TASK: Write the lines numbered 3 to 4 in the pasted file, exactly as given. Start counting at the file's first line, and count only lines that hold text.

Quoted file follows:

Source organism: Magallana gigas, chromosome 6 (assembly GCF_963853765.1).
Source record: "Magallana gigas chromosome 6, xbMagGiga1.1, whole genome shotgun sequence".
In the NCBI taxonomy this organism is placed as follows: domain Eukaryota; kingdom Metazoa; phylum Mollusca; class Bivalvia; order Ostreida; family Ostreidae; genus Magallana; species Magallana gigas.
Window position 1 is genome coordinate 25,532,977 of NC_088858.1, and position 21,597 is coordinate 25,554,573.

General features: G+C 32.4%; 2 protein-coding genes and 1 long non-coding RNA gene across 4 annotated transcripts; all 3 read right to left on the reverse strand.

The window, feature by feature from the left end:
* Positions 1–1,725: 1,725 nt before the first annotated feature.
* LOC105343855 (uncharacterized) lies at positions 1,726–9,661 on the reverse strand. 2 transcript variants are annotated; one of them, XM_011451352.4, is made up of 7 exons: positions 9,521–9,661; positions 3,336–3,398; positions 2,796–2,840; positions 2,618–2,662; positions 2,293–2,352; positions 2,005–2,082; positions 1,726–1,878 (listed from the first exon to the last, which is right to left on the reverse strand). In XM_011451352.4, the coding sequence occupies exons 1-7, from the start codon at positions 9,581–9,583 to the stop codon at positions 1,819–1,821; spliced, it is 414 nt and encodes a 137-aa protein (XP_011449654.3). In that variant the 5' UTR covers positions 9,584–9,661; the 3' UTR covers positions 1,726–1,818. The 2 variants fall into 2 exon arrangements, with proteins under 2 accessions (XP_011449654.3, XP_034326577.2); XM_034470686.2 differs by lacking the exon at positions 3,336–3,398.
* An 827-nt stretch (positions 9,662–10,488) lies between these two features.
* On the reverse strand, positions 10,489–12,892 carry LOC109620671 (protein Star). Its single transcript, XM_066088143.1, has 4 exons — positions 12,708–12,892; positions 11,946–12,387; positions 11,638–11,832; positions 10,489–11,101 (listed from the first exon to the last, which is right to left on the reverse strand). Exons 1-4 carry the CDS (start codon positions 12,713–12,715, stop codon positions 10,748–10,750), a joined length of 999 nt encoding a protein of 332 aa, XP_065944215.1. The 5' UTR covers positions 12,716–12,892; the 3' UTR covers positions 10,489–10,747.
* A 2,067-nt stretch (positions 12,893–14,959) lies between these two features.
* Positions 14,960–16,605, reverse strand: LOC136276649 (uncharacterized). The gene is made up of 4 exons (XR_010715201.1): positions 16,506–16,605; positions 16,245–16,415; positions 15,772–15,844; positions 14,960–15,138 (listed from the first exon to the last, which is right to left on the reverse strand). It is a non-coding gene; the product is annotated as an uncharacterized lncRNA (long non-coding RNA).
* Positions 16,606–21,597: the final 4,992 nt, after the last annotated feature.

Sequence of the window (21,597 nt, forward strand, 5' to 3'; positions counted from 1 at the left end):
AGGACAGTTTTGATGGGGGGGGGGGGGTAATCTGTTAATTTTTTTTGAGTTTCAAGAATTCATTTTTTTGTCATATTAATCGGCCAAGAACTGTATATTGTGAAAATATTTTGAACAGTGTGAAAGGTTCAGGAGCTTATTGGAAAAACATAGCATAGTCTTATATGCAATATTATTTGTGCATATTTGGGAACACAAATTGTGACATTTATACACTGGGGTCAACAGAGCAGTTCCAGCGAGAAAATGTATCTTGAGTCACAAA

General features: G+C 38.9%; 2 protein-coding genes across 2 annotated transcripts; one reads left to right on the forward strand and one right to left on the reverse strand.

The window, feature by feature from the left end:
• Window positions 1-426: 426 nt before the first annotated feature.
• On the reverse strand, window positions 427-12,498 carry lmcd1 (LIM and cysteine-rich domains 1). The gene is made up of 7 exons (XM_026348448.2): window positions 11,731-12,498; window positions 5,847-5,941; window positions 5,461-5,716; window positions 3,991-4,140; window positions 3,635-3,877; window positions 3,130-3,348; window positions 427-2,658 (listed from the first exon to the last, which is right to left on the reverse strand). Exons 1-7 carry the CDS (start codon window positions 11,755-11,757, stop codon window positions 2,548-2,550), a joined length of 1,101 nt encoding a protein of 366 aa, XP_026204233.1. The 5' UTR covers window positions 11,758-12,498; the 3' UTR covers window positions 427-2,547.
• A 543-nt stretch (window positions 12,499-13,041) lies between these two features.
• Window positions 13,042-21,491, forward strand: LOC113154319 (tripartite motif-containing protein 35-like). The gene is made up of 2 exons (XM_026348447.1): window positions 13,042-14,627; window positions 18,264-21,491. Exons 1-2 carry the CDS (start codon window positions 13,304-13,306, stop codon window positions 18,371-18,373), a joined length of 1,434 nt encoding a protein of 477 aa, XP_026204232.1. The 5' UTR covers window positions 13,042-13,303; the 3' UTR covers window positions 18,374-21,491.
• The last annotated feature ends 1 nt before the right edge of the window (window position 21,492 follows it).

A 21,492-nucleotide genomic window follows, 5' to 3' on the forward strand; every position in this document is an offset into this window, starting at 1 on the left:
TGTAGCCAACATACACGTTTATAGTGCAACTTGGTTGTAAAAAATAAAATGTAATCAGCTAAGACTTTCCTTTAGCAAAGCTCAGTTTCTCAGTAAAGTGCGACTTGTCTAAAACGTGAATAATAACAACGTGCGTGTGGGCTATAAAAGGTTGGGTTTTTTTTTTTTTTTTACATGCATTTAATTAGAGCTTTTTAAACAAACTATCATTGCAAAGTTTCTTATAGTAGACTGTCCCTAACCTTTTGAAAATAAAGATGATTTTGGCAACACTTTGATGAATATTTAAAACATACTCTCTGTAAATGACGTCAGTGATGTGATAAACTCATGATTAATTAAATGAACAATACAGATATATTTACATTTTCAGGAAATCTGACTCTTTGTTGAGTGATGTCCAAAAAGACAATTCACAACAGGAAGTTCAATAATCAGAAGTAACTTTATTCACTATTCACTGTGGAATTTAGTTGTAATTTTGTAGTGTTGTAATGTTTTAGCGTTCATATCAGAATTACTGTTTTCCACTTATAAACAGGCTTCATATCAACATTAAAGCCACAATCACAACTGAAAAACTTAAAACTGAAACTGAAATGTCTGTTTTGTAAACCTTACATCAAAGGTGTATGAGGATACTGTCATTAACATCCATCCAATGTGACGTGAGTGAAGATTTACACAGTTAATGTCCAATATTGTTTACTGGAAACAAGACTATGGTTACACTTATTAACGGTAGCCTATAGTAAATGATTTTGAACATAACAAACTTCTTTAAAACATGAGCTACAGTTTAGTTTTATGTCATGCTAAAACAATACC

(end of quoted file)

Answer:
In the NCBI taxonomy this organism is placed as follows: domain Eukaryota; kingdom Metazoa; phylum Mollusca; class Bivalvia; order Ostreida; family Ostreidae; genus Magallana; species Magallana gigas.
Window position 1 is genome coordinate 25,532,977 of NC_088858.1, and position 21,597 is coordinate 25,554,573.